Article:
Sex, Leins & Videotape #31. Paignton film critic Tom Leins confronts his fears in this week’s gruesome horror DVD special!
Beth (Neve McIntosh) is a reckless single mother with a penchant for indulging in boozy sex with strangers. Her bleary-eyed routine is interrupted when a heavily-armed assault team storms her quiet, residential area and shoots dead a blood-soaked Asian man who is babbling incoherently and clutching a knife. However, the assault team aren’t merely over-reacting to a domestic violence incident -they are concerned with something far more sinister. Curious Beth is keen to investigate further, but the body-count rises rapidly, and the cul-de-sac soon runs thick with blood!
As the mysterious situation spirals out of control, Beth takes it upon herself to defy police advice, and attempts to rescue her estranged daughter Jodie -who is holed up with friends on the other side of the cul-de-sac. What follows is grisly and nail-biting in equal measure, and director Lawrence Gough blends disturbing shocks with very modern ideas of paranoia. Despite being filmed on the old set of Brookside, Salvage is no mere soap opera! Tense and well-acted, this is the latest in a long line of visceral, intimidating Brit-flicks. Freaky stuff.
A new ‘Dead’ movie by George A Romero is always going to get horror fans hot under the collar, so it is a surprise to see Survival of the Dead (Optimum) skulk onto DVD without the traditional fanfare. This sixth movie finds the 70-year-old director in sprightly form, and he evidently wasn’t dissuaded by the lack of studio backing -opting to produce the movie independently. In contrast to early rumours, Survival of the Dead isn’t a direct sequel to 2007’s underwhelming Diary of the Dead. Instead it follows the fortunes of bit-part player Sarge (Alan Van Sprang), who marauds across North America with a tight-knit posse of military drop-outs -trying to stay one step ahead of their un-dead enemies.
After an engaging start, Survival of the Dead loses its way when the group end up on Plum Island, the long-time home of the O’Flynns and the Muldoons -two warring families with drastically different opinions on how to deal with zombies. The O’Flynns believe that zombies should be put to death, but the Muldoons insist that zombies should be chained up until a cure can be found. Sarge and his troops quickly become embroiled in this cranky old turf war, and the movie goes all Wild West as it edges towards its negligible conclusion. Despite some neat touches, Survival of the Dead finds Romero’s increasingly creaky zombie saga in pretty poor shape. He may still have bags of enthusiasm for the zombie nation, but his inspiration is definitely on the wane. Having seemingly backed himself into a cinematic corner, maybe it’s time that Romero called it a day?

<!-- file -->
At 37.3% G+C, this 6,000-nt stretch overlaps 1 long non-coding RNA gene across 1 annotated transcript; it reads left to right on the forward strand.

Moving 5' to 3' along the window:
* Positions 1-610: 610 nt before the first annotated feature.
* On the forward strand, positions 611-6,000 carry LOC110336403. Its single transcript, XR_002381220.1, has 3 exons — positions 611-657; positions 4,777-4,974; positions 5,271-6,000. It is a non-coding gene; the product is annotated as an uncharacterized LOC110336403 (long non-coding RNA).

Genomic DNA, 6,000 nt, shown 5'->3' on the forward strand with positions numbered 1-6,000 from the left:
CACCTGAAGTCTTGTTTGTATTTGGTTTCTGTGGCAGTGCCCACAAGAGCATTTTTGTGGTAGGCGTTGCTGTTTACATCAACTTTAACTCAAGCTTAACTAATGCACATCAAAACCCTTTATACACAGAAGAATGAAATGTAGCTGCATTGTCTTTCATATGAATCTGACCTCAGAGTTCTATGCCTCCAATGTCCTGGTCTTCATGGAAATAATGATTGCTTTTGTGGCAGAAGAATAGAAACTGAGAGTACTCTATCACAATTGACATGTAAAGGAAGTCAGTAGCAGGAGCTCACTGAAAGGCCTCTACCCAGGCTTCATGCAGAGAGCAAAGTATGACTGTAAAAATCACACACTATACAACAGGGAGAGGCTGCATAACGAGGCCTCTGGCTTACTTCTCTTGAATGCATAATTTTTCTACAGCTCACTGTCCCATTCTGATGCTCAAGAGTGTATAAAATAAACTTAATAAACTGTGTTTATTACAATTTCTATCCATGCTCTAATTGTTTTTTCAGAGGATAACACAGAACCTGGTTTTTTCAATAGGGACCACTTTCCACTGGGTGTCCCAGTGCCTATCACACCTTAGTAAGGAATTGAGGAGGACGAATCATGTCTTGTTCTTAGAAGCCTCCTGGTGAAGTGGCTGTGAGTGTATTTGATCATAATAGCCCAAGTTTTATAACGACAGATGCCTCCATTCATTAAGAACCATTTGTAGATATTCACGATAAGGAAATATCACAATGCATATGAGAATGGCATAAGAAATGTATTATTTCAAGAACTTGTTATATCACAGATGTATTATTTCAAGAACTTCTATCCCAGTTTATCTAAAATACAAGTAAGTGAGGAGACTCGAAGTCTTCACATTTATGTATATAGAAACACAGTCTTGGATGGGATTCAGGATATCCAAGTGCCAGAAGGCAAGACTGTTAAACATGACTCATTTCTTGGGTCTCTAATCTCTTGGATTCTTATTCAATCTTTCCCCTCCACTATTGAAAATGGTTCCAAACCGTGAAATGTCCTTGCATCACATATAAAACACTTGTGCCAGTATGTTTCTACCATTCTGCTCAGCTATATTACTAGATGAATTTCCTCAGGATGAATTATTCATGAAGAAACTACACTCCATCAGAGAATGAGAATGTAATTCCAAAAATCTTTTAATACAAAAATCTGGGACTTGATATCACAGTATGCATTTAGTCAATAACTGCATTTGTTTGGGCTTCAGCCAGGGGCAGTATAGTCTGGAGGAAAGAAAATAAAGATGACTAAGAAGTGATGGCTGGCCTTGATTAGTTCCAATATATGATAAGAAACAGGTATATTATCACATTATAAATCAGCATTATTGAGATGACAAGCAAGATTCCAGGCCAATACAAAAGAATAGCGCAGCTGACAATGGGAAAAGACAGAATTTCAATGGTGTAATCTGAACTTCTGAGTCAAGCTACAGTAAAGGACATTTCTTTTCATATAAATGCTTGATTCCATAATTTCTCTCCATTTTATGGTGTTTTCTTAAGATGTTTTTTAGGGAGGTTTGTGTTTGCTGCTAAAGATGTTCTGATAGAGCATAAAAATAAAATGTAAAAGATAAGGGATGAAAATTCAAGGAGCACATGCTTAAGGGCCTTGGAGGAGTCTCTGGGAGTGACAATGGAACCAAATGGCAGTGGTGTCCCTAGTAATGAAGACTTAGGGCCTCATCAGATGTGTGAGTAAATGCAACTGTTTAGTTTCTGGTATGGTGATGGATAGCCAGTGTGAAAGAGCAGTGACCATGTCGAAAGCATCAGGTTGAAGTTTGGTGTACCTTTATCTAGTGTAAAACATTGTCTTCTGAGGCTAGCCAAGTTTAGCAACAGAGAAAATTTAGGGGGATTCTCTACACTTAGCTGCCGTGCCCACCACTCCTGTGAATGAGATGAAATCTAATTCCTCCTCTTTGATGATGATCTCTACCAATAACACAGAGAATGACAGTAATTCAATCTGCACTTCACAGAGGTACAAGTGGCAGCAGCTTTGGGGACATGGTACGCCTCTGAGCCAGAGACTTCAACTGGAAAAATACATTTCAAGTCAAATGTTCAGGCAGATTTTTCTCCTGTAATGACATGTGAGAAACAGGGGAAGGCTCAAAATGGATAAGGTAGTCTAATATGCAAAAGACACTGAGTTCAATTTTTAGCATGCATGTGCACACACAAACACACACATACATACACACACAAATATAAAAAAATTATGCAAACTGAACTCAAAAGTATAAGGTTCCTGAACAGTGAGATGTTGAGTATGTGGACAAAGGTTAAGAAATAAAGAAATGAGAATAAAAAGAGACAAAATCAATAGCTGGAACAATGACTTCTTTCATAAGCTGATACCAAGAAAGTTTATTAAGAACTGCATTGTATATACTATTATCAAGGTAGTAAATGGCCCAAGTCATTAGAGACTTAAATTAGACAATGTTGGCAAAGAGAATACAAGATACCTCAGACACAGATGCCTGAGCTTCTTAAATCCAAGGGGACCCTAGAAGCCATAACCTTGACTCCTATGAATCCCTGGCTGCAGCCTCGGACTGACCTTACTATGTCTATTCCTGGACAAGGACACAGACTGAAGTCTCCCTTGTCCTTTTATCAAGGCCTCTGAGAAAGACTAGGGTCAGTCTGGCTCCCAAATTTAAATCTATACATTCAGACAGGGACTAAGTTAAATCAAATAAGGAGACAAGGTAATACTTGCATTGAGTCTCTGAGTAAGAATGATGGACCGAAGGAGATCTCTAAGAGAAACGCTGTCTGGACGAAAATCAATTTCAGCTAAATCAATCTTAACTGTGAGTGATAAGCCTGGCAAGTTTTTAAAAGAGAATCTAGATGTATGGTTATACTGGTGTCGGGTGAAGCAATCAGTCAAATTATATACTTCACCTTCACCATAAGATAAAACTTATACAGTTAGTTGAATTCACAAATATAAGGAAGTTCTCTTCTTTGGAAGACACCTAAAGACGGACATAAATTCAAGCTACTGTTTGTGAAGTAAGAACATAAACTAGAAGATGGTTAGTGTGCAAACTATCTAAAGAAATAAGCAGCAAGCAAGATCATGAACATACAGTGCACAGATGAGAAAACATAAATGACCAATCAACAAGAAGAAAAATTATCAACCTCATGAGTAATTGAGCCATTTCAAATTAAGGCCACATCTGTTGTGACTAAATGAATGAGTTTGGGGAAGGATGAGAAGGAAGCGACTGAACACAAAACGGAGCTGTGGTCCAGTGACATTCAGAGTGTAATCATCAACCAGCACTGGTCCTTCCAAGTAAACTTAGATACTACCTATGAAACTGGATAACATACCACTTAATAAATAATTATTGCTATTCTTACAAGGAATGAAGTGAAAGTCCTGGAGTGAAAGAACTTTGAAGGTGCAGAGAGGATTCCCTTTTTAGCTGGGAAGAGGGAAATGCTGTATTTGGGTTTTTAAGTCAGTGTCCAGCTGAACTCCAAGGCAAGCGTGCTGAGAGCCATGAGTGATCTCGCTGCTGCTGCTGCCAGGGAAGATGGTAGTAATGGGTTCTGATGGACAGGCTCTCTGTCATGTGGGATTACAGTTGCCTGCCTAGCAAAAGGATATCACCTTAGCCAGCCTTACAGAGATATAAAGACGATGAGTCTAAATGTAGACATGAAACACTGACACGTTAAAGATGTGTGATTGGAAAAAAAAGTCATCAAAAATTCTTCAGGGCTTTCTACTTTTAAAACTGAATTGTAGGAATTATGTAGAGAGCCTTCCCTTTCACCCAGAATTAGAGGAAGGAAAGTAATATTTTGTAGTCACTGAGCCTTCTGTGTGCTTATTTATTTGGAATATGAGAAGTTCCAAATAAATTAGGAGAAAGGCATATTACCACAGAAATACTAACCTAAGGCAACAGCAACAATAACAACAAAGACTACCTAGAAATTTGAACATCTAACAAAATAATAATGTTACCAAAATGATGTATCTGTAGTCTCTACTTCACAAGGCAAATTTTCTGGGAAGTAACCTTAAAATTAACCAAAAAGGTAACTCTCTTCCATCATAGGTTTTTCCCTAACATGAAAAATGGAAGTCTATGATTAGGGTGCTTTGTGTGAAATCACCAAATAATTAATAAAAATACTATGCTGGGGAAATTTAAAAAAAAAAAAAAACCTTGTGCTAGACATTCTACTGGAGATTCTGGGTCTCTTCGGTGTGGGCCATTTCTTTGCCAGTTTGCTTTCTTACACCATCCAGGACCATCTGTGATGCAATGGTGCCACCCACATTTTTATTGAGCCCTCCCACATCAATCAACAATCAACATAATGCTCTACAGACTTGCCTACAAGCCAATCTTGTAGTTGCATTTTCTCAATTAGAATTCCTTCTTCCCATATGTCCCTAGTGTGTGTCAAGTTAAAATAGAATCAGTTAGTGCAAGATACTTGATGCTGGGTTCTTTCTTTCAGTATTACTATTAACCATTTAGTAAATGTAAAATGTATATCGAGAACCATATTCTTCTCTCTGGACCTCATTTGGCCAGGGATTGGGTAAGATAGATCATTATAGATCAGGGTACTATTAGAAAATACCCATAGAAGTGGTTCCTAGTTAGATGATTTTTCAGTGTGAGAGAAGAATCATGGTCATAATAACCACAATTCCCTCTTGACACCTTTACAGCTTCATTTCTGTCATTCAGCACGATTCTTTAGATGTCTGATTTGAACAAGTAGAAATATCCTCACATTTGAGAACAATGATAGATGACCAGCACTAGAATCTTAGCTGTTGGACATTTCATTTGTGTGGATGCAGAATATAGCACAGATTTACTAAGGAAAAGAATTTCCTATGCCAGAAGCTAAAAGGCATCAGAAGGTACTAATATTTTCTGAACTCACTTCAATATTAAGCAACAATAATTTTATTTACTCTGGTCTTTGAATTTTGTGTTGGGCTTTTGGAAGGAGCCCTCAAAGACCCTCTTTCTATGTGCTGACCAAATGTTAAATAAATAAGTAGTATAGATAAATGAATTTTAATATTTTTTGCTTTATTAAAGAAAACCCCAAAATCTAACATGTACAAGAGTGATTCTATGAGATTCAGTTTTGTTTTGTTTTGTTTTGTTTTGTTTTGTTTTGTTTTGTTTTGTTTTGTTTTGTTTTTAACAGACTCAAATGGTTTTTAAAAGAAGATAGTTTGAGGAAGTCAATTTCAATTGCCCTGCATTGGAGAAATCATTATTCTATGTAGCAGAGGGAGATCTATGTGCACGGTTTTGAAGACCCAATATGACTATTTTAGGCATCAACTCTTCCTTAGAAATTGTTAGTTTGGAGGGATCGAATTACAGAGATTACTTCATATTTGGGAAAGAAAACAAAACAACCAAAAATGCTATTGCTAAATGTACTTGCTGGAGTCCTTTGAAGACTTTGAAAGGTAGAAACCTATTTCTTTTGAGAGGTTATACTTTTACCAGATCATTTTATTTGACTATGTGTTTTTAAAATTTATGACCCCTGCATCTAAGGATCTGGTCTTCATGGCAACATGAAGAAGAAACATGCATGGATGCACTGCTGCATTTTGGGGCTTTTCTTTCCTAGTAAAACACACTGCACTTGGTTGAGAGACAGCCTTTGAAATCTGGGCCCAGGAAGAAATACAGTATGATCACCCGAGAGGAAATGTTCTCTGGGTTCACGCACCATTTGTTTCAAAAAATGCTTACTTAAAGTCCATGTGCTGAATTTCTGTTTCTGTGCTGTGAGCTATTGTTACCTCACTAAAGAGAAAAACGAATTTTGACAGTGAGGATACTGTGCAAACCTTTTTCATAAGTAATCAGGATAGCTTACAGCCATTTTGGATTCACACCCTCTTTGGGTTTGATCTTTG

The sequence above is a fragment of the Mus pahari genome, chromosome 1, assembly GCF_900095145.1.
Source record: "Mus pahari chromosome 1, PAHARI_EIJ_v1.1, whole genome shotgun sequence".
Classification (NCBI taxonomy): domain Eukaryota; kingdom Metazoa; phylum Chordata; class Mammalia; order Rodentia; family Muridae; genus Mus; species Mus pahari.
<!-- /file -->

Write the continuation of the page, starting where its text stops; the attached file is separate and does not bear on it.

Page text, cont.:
After raking in over $100million at the US box office, low-budget chiller Paranormal Activity (Icon) has evolved from a cult word-of-mouth spine-tingler into a monstrous success story. With a sequel already in the works, it’s time to take a look at the DVD and see what all of the fuss is about… Twenty-something suburbanites Micah and Katie are becoming increasingly disturbed by a sinister presence inside their home. Whilst Micah seems vaguely amused by the ghostly goings-on, Katie has felt haunted her whole life, and becomes increasingly troubled by the paranormal entity. When technology-savvy Micah tries to uncover the truth by setting up a high-definition video camera in the pair’s bedroom, the paranormal activity seems to increase, and a psychic suggests that Micah’s behaviour is actually agitating the presence!
Despite an impressively low-key execution and a pair of well-judged performances from the two lead actors, Paranormal Activity is a real acquired taste that doesn’t quite live up to the freaky buzz generated prior to its cinema release. After an appealing start, the movie drifts off-base in the middle, and doesn’t regain its momentum until the final few scenes. Admittedly, the ending supplies some genuine shocks, but the mundane build-up is better characterised as Paranormal In-Activity! If The Blair Witch Project sent a shiver down your spine all those years ago, then Paranormal Activity offers a similar brand of faux-frightening thrills. Approach with caution.
Widely derided as ‘a poor man’s Paranormal Activity’ upon its cinema release, The Fourth Kind (Entertainment in Video) is actually a whole lot stranger than that withering put-down suggests! Ostensibly a reconstruction of the real-life events experienced by Alaskan psychologist Abigail Tyler, The Fourth Kind blends real-life footage with a slick Hollywood reconstruction -in which the radiant Milla Jovovich stars as the haggard Mrs Tyler! What follows is a humourless, over-cooked alien abduction narrative that fails to convince at any point.
When you realize that ‘real’ footage has actually been faked using a struggling actress, the movie is rendered instantly meaningless, and you are left with a shrill mash-up of Crimewatch and Most Haunted! Convinced of its own ingenuity, The Fourth Kind is a muddled, absurd piece of work that will almost certainly fail to outwit horror-savvy audiences. Painfully self-aware, and desperately short of genuine shocks, The Fourth Kind feels strangely pointless. If you enjoy quirky, thought-provoking horror movies, you should probably avoid a close encounter with this ludicrous horror flick!